On the Passion Narratives – from Mark and John
Holy Week 2021 features two Passion Narratives, one from Mark and the other from John. One for Sunday of the Passion. The other for Good Friday. Mark’s is comparatively brief. John’s offers many elaborations. In Mark, Jesus says very little. In John, Jesus’ voice is more prominent. Consider reading again each Passion Narrative side by side to reveal their similarities and differences. What pictures of Jesus emerge in your mind’s eye as you read Mark and then also John?
Lent began on Ash Wednesday with a more involved than usual confession of sin. This initiated a season of deepened reflection on our mortal, broken state, individually and communally. The Ash Wednesday liturgy did not include absolution, a statement of forgiveness. That gift will be given, communally and individually, at the beginning of the Maundy Thursday liturgy outdoors. There is also opportunity to read, hear, and share words of forgiveness at home. Consider seeking out loved ones this week – in person or virtually – for some Mutual Conversation and Consolation in the context of which you may seek and offer forgiveness and reconciliation.
Jesus Washes Feet, and We, Too
Also on Maundy Thursday, we will hear the story of Jesus washing the disciples’ feet in loving servanthood, embodying the new commandment – the mandate – to love one another. You may wish to enact a washing at home – feet, hands – with your loved ones. But there are many other ways to pursue the kind of servanthood that brings us to our knees for the sake of loving our neighbors. What are some of the ways in which you embody this kind of servanthood in your own life and routines?
The Last Supper
The narratives and traditions of Maundy Thursday also recall the institution of the Lord’s Supper at the Last Supper in the Upper Room. Not sharing in Holy Communion because of the pandemic is a spiritually painful omission in this year’s ritual enactments. But we can meditate on the scriptural word concerning Jesus’ command to “Do this for the remembrance of me.” Delve into the biblical stories for the day, the reading from Exodus which recalls the Passover, and the Psalm which calls us to “lift the cup of salvation,” and the passage from Paul’s first letter to the Corinthians which is the apostle’s institution narrative. You may also want to turn to other Gospel narratives which recount the Last Supper – Matthew 26:17-35; Mark 14:12-25; Luke 22:7-38. These narratives add depth of meaning to what would become the church’s celebration of the Eucharist. Dwell with these stories as we long to share again in Christ’s real presence at the table. Remember, Christ is present, too, in the scriptural word.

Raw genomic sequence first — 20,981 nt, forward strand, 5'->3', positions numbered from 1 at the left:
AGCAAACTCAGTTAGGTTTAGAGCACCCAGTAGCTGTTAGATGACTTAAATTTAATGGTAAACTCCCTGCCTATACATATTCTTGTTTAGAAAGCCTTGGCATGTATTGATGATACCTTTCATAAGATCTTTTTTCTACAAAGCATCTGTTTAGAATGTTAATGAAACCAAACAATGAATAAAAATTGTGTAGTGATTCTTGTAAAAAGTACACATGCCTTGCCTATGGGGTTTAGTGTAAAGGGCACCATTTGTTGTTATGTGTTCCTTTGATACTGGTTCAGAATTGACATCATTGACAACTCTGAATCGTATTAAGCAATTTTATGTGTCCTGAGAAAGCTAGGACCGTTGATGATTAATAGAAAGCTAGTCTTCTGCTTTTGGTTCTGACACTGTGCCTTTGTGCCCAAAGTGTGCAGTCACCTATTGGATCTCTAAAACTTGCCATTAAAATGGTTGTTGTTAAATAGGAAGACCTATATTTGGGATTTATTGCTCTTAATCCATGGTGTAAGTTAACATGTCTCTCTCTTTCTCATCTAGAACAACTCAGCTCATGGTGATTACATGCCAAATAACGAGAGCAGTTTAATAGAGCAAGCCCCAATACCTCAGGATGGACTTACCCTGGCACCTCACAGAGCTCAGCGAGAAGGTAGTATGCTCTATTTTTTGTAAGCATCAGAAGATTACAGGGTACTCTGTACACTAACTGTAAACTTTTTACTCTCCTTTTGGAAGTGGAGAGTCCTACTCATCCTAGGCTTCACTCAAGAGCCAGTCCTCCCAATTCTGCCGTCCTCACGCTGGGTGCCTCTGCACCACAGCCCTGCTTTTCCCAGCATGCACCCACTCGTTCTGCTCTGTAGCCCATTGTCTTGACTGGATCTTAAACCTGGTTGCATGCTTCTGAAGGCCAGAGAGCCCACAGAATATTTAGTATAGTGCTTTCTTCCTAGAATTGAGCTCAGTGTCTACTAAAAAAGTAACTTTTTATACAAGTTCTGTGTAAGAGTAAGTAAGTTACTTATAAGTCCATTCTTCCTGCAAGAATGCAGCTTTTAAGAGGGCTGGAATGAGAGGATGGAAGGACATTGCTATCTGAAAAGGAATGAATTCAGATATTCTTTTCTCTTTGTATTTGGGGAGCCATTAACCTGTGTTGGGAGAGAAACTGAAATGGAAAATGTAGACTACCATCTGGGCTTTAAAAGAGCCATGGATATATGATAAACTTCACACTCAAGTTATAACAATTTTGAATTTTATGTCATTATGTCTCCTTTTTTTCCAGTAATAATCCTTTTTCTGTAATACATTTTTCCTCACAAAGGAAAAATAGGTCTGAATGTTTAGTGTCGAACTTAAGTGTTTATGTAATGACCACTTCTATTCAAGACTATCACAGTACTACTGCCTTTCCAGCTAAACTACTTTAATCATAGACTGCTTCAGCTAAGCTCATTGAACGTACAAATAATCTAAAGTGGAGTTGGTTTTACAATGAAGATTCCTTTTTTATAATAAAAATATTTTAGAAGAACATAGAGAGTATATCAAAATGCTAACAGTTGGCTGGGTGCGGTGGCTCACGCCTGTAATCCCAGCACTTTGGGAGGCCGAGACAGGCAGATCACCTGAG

Prayer and Adoration at the Cross
Good Friday invites us into extended prayer with bids that beckon us to fill in the blanks with many contemporary, specific concerns – for the church and its leaders, for those preparing for baptism, for the Jewish people and persons of other faith traditions, for others not drawn to faith in God, for the creation, for civic leaders, for all who suffer amidst this pandemic, for all in any kind of need. Linger prayerfully with these bids, naming names, and recalling very specific contemporary circumstances.
Good Friday also turns our gaze to the cross of Christ. If you worship with us outdoors, the cross is wooden, rough-hewn, simple. At home, you may want to seek out the crosses in your house. Or perhaps you may be drawn to do a Google image search for the cross of Christ to see how the cross is variously portrayed in art. Meditate on these portrayals, but remember, too, that the cross was an ugly instrument of torture and execution – even as we adore the cross also as a thing of beauty because of what God accomplished on it, and in spite of it. In your visual meditations, repeat these words, repeatedly perhaps: “We adore you, O Christ, and we bless you. By your cross you have redeemed the world.”
Between Cross and Empty Tomb